Today, physicians need to be prepared for patients who obtain information on health and illness issues online before and after their visit to the doctor. This does not remain without consequences for the doctor–patient relationship but can have a direct or indirect influence on the health-related behavior of patients, their appearance during a doctor’s visit, or compliance. Therefore, it can happen that extensive health-related online searching causes health anxieties in patients which solidify in a long-term process.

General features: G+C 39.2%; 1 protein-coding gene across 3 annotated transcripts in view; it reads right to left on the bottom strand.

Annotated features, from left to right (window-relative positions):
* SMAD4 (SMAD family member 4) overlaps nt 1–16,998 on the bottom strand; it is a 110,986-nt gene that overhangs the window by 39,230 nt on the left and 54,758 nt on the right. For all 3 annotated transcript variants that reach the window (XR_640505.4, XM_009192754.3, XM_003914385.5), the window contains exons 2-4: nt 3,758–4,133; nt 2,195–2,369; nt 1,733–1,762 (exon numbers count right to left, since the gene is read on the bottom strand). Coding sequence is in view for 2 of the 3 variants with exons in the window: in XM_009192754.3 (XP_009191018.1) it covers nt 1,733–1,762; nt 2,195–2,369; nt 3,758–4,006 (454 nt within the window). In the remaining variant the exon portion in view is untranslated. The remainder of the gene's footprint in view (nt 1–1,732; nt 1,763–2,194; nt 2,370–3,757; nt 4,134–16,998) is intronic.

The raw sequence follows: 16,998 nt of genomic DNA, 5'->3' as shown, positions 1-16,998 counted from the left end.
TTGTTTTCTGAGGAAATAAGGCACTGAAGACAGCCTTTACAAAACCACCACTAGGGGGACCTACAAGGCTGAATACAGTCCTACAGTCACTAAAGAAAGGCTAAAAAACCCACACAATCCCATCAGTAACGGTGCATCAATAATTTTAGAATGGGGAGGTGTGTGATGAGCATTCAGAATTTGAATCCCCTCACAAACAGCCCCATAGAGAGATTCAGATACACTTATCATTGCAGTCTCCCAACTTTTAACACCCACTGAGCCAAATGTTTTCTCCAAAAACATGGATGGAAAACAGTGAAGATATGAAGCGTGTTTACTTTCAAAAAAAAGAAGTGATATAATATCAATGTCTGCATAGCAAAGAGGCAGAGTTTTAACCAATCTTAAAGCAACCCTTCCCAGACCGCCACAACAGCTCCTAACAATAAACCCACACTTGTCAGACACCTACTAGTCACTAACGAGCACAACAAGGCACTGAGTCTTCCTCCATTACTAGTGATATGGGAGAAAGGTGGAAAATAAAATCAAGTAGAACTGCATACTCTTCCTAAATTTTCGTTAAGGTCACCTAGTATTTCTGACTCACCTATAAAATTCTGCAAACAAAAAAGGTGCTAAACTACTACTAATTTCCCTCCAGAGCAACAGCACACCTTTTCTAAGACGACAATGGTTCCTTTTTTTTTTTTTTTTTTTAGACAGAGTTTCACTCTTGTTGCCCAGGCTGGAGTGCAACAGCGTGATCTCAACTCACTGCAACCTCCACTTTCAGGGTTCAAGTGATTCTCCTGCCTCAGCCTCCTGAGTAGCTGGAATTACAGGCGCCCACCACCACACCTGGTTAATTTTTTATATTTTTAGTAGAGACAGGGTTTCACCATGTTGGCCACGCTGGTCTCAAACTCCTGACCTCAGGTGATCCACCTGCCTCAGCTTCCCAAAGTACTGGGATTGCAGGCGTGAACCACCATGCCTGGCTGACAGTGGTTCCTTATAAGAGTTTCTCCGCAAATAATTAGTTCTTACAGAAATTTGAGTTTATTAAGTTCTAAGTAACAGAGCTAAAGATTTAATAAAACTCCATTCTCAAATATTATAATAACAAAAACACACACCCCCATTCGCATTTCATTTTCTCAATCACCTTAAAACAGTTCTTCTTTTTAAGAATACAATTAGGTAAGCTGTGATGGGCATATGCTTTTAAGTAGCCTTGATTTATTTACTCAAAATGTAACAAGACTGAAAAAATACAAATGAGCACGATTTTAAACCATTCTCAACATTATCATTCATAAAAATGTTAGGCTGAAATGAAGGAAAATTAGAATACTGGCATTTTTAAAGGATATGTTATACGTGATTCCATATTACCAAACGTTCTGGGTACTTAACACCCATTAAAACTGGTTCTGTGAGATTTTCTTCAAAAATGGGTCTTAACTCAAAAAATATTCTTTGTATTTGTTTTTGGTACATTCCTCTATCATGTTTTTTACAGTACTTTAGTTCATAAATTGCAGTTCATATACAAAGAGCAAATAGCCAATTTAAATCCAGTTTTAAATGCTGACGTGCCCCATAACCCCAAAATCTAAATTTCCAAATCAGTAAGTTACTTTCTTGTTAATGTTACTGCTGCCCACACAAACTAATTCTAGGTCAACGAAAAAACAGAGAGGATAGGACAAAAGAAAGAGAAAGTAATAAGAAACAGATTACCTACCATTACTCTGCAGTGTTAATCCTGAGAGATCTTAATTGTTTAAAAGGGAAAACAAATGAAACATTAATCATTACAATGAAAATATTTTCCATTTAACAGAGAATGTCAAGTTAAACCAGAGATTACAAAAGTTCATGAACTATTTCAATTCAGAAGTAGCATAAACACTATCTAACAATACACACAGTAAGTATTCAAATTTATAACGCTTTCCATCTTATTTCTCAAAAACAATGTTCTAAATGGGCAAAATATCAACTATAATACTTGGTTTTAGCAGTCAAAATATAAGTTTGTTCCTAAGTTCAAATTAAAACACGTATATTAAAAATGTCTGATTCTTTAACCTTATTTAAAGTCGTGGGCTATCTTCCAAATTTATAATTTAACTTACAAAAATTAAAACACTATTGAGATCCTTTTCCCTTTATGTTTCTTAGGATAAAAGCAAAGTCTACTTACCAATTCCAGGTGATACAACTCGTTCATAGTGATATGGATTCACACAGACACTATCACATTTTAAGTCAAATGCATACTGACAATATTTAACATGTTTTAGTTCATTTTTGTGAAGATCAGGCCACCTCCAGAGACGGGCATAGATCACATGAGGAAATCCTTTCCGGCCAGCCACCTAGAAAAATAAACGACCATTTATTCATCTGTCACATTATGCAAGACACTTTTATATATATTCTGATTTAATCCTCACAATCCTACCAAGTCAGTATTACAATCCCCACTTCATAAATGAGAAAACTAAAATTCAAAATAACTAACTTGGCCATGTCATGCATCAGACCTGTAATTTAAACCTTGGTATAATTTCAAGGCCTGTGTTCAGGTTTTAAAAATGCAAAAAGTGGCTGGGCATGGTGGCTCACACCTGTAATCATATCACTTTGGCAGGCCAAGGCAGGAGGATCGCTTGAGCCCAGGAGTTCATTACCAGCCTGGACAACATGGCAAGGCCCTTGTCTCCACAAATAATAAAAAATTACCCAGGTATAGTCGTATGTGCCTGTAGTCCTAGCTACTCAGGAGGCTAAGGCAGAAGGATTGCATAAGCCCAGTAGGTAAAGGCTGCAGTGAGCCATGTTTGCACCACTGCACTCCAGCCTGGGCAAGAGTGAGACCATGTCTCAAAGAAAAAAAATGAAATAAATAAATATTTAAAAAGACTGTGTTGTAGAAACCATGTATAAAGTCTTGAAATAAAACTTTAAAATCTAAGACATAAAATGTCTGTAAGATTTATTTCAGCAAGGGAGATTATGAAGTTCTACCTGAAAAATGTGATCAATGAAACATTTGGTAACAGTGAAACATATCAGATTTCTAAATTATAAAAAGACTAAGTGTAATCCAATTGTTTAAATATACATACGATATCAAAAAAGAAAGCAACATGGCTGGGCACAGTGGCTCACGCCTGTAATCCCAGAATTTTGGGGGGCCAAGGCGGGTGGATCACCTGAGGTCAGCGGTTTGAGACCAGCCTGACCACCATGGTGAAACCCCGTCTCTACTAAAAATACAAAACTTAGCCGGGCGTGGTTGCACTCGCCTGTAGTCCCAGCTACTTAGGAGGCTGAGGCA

The fact that the Internet-informed patient changes the traditional doctor–patient relationship is evident and is also reflected in the results of this study. In order to be able to influence Internet-related health anxieties in general practitioner care, it seems advisable to actively discuss the online information search in the patient interview and, especially when dealing with hypochondriacal patients, to address its chances and risks.